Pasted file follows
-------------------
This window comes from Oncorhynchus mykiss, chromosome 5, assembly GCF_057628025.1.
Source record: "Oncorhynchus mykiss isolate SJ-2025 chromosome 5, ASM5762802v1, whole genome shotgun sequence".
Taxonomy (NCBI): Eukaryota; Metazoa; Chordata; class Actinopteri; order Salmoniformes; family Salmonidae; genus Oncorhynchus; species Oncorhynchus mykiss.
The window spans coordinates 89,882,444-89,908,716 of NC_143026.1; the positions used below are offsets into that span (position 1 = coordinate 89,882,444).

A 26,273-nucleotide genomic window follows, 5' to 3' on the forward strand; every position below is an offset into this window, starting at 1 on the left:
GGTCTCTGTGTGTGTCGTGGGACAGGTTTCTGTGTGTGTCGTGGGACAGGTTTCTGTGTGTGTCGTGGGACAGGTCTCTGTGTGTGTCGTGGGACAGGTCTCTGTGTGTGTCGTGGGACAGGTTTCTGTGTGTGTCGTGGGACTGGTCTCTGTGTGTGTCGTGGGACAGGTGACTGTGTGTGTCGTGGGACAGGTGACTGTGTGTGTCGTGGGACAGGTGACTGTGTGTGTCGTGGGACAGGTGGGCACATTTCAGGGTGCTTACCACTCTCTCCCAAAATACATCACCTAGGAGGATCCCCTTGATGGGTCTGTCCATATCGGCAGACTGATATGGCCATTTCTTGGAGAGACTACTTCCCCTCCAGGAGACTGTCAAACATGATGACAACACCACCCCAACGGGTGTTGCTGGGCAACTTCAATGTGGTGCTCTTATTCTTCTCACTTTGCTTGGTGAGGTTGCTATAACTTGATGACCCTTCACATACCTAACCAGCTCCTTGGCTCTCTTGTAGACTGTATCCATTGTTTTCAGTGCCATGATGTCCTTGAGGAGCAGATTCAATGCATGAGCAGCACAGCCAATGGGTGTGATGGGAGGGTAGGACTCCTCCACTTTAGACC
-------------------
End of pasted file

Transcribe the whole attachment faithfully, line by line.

This window comes from Oncorhynchus mykiss, chromosome 5, assembly GCF_057628025.1.
Source record: "Oncorhynchus mykiss isolate SJ-2025 chromosome 5, ASM5762802v1, whole genome shotgun sequence".
Taxonomy (NCBI): Eukaryota; Metazoa; Chordata; class Actinopteri; order Salmoniformes; family Salmonidae; genus Oncorhynchus; species Oncorhynchus mykiss.
The window spans coordinates 89,882,444-89,908,716 of NC_143026.1; the positions used below are offsets into that span (position 1 = coordinate 89,882,444).

A 26,273-nucleotide genomic window follows, 5' to 3' on the forward strand; every position below is an offset into this window, starting at 1 on the left:
GGTCTCTGTGTGTGTCGTGGGACAGGTTTCTGTGTGTGTCGTGGGACAGGTTTCTGTGTGTGTCGTGGGACAGGTCTCTGTGTGTGTCGTGGGACAGGTCTCTGTGTGTGTCGTGGGACAGGTTTCTGTGTGTGTCGTGGGACTGGTCTCTGTGTGTGTCGTGGGACAGGTGACTGTGTGTGTCGTGGGACAGGTGACTGTGTGTGTCGTGGGACAGGTGACTGTGTGTGTCGTGGGACAGGTGGGCACATTTCAGGGTGCTTACCACTCTCTCCCAAAATACATCACCTAGGAGGATCCCCTTGATGGGTCTGTCCATATCGGCAGACTGATATGGCCATTTCTTGGAGAGACTACTTCCCCTCCAGGAGACTGTCAAACATGATGACAACACCACCCCAACGGGTGTTGCTGGGCAACTTCAATGTGGTGCTCTTATTCTTCTCACTTTGCTTGGTGAGGTTGCTATAACTTGATGACCCTTCACATACCTAACCAGCTCCTTGGCTCTCTTGTAGACTGTATCCATTGTTTTCAGTGCCATGATGTCCTTGAGGAGCAGATTCAATGCATGAGCAGCACAGCCAATGGGTGTGATGGGAGGGTAGGACTCCTCCACTTTAGACC